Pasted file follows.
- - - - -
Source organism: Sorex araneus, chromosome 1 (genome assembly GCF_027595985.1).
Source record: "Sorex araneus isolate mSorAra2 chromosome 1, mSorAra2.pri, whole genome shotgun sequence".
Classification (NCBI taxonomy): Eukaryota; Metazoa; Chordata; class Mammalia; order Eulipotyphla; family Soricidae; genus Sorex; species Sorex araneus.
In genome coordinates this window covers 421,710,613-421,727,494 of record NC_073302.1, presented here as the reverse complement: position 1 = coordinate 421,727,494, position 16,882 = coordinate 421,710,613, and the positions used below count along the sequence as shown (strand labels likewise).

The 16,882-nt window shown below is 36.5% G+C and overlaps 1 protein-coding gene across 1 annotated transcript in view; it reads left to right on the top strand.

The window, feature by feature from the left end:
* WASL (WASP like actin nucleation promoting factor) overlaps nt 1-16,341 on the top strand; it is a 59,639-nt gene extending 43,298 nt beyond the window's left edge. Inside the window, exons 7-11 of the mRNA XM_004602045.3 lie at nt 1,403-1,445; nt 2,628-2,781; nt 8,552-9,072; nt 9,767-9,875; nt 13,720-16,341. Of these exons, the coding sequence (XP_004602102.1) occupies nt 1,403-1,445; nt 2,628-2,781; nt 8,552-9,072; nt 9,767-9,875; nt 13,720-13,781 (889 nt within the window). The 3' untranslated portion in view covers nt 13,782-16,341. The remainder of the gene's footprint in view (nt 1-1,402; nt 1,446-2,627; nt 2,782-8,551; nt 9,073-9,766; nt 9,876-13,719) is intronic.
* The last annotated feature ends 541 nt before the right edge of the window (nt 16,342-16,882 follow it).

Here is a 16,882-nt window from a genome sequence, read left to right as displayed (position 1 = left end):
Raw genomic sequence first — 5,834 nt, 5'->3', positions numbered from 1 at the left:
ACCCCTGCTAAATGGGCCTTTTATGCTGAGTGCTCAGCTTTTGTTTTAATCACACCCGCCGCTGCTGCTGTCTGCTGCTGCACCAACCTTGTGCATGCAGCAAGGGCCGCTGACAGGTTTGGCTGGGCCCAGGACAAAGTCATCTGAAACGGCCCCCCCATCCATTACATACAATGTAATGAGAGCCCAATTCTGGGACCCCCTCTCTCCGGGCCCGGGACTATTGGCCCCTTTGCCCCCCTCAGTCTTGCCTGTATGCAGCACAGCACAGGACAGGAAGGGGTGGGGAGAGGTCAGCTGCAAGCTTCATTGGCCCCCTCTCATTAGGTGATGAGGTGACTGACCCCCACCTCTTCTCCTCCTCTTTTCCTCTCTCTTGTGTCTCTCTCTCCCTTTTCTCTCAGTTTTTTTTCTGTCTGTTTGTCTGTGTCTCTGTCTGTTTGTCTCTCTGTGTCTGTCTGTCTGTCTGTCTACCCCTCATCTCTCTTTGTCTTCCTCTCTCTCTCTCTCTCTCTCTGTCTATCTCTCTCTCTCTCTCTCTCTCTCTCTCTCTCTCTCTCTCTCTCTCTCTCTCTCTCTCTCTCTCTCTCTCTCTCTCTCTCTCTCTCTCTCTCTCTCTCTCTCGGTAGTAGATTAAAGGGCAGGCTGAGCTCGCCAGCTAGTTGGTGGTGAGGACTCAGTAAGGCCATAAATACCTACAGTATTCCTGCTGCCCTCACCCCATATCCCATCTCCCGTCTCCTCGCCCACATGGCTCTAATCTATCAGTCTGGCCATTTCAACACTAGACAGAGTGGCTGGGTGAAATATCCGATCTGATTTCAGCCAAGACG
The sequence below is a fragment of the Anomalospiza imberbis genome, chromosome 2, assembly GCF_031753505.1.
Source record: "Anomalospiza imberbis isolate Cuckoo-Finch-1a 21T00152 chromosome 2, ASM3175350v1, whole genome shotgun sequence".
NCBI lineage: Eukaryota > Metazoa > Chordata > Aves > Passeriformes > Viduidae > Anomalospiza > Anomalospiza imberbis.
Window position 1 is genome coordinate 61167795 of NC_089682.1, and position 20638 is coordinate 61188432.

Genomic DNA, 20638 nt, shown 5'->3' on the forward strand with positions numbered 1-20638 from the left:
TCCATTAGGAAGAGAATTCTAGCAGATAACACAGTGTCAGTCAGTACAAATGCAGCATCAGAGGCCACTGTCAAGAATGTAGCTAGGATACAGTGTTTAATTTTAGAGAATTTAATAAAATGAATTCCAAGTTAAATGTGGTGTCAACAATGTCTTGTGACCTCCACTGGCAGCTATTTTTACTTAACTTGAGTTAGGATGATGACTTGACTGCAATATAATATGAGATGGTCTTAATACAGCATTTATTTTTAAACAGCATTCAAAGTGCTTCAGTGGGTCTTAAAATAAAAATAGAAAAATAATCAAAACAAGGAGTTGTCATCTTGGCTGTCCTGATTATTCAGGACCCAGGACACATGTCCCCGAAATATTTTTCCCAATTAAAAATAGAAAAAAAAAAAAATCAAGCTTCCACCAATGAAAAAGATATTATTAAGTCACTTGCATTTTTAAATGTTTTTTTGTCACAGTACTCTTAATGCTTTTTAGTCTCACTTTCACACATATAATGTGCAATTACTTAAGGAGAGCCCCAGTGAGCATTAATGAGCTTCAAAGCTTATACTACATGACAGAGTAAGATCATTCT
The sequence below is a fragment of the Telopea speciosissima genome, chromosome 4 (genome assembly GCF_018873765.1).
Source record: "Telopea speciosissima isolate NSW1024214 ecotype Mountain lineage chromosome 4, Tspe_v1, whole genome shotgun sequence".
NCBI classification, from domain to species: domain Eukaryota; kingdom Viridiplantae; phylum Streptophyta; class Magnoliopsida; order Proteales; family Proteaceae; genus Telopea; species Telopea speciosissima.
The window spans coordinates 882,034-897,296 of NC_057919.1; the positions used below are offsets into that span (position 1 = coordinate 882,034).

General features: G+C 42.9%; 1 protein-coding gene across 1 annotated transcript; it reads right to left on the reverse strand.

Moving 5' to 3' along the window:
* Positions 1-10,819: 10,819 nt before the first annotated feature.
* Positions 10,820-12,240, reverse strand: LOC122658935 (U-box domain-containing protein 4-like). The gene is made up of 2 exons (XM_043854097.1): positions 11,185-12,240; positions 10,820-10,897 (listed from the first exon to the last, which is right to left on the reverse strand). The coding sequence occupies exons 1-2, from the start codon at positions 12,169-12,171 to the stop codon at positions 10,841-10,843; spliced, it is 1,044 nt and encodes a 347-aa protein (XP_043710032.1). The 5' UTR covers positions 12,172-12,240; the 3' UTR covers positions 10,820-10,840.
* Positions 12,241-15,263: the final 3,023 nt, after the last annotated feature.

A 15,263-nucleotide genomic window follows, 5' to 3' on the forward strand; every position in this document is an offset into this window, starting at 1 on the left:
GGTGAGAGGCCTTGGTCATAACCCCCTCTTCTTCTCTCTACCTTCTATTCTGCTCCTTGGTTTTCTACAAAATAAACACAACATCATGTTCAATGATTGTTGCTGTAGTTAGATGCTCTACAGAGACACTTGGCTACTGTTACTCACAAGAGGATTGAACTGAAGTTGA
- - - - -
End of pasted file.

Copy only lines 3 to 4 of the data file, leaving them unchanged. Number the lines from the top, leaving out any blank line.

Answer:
Classification (NCBI taxonomy): Eukaryota; Metazoa; Chordata; class Mammalia; order Eulipotyphla; family Soricidae; genus Sorex; species Sorex araneus.
In genome coordinates this window covers 421,710,613-421,727,494 of record NC_073302.1, presented here as the reverse complement: position 1 = coordinate 421,727,494, position 16,882 = coordinate 421,710,613, and the positions used below count along the sequence as shown (strand labels likewise).